Aug. 22, 2022
Jealousy is never a comfortable feeling, which is especially true when the source is a good friend’s good fortune. When I found out about my dear friend Tina’s breast reduction surgery, the not-jolly green monster took hold of me. Tina was now able to dispense with wearing a bra. Though we’d both been young in the 1960s when lots of women burned their bras, neither of us could join in the fun. Back then, there was the “pencil test”. If you stuck a pencil under your boobs and the pencil fell to the floor, you could burn the bra. When I tried that test, the pencil stubbornly defied gravity.
I looked at Tina and sighed. If she did want to wear a bra, she could opt for a cute scrap of cotton. No onerous underwires. No wide straps that dig into shoulder skin. No more did she suffer the ache of shlepping around two heavy flesh appendages that make it even tougher to get clothing that fits and flatters. Standing up straight suddenly got easy. Backaches went away. And no longer the possibility of unwanted attention, especially from those people who believe that IQ goes down when the bra size goes up.
Before learning of Tina’s surgery, I’d never considered myself a candidate for cosmetic surgery. Period. I knew people (mostly women) who had various “fixes”, but that was for others. Here I was, my 70th birthday in the rear view mirror, contemplating change. Seeing Tina’s joy and feeling my emotions, it slowly dawned on me—maybe it could be me.
With some hesitation I broached the topic with my husband. He perceptively (and wisely) replied that the decision would be entirely up to me—and he’d support (pun intended) me, whatever I decided. So I began to explore the possibilities.
My internist gave me her approval for the surgery. The medical group I’m a member of does provide the procedure, and I got a strong recommendation for a particular, highly-experienced surgeon. Cautiously I made an appointment to see him, making it clear that I was undecided and only gathering information. My husband came along. The surgeon was encouraging, saying I’d be a good candidate. The surgeon also said that the amount of tissue he’d recommend removing would satisfy my insurance’s requirements for reimbursement for medical necessity. What was especially persuasive is that he informed me that women who have breast reduction surgery are the happiest and most satisfied with the results of all plastic surgery patients.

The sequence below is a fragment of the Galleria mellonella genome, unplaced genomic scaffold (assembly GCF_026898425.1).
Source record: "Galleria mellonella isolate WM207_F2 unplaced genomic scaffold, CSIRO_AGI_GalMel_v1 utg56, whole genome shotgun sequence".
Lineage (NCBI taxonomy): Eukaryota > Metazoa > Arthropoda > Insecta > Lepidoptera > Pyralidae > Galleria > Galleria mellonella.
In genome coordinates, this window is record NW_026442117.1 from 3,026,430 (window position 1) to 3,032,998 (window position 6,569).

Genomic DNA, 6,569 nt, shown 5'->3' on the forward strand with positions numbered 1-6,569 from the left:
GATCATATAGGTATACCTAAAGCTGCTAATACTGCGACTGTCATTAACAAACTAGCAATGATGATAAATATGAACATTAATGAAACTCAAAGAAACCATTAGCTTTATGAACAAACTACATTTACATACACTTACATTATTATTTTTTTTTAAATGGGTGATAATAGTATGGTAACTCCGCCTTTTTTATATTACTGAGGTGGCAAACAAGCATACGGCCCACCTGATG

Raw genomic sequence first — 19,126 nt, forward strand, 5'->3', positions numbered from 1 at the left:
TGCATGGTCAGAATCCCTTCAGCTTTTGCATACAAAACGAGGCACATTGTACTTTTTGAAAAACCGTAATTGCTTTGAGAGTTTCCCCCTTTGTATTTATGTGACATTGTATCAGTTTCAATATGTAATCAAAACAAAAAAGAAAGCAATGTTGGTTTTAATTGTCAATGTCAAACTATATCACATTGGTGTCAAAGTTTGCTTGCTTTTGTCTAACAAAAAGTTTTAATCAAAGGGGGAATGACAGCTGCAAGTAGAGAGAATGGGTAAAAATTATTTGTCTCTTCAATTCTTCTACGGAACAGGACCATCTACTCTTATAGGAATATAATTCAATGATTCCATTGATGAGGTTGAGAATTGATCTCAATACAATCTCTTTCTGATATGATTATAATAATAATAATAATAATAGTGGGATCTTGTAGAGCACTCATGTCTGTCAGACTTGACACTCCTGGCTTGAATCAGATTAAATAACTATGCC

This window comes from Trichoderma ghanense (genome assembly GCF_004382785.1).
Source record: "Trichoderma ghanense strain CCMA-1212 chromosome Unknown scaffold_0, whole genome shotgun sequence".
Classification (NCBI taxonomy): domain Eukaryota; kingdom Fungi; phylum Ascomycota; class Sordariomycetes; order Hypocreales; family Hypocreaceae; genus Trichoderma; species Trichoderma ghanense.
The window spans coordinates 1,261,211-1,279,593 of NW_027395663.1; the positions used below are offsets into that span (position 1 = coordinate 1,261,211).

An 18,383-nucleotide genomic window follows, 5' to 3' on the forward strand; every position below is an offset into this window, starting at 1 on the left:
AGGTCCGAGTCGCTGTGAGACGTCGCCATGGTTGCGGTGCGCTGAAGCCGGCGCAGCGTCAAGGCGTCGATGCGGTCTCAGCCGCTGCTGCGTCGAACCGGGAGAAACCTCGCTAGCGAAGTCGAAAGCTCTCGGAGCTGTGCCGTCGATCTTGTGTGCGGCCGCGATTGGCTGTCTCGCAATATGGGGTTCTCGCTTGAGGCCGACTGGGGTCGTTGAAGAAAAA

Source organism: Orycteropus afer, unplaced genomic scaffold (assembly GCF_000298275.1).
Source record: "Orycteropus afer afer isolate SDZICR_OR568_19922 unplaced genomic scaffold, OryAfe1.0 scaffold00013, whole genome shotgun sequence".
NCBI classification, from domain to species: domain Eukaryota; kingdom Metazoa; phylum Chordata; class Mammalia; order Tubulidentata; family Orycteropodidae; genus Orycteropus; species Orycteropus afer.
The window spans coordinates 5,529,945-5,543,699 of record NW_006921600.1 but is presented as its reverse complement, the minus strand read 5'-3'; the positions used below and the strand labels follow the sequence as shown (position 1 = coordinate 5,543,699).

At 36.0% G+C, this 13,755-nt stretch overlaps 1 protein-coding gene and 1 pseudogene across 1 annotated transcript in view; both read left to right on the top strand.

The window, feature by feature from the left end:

So I had the information about the physical aspects of the surgery, and all signs were positive. But I had to work on my personal psychology as well—which got much more complicated. First: I still thought of myself as someone who does not have such procedures done. How could I move myself to the opposite camp—to see myself as someone who does have procedures—or at least this one? Second: How would the all too many women I know who are breast cancer survivors and had no choice about having breast surgery feel about me going under the knife for personal, voluntary choice? Third: Superstition: Would I be punished by some cosmic entity for having a surgery not strictly required for health reasons? I did speak with a breast cancer survivor who also very much encouraged me to go ahead. As she pointed out, there are many paths to good health.
After much thinking and talking, I began to feel more confident about proceeding. Although nervous every step of the way, I emotionally surrounded myself with lots of positivity. I went through with the operation in Dec., 2019. The procedure went smoothly—and the after-care process was not overly onerous.
Most of all, I’m happy to report that, now, several years later, I am one of the very satisfied customers my surgeon referred to. I’m so grateful that my friend’s initiative and my envy inspired me to do something well outside my comfort zone. I wish I’d done it earlier, but otherwise, have absolutely no regrets.